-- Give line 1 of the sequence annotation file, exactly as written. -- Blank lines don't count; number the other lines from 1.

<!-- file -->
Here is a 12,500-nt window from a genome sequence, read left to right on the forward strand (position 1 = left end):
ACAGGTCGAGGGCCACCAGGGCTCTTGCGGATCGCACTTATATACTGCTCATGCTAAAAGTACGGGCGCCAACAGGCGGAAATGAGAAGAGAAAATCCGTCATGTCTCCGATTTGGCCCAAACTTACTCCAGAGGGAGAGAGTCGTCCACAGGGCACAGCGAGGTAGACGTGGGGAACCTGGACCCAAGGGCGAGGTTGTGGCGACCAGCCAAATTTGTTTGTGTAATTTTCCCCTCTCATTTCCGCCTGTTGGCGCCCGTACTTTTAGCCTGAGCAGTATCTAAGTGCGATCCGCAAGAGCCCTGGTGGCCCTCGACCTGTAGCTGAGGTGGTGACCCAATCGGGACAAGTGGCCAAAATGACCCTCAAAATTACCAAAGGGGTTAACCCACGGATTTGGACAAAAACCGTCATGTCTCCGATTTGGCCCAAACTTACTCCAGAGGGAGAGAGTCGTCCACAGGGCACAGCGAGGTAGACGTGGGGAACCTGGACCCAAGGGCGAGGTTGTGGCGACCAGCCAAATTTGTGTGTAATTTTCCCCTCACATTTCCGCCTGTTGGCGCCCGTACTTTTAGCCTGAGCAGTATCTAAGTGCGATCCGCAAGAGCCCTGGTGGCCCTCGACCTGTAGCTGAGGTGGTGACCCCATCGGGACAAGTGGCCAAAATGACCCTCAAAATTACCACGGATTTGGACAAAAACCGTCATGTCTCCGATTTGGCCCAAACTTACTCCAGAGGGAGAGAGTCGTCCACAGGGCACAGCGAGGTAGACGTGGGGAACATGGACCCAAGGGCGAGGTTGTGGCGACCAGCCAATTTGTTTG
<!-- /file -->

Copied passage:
Here is a 12,500-nt window from a genome sequence, read left to right on the forward strand (position 1 = left end):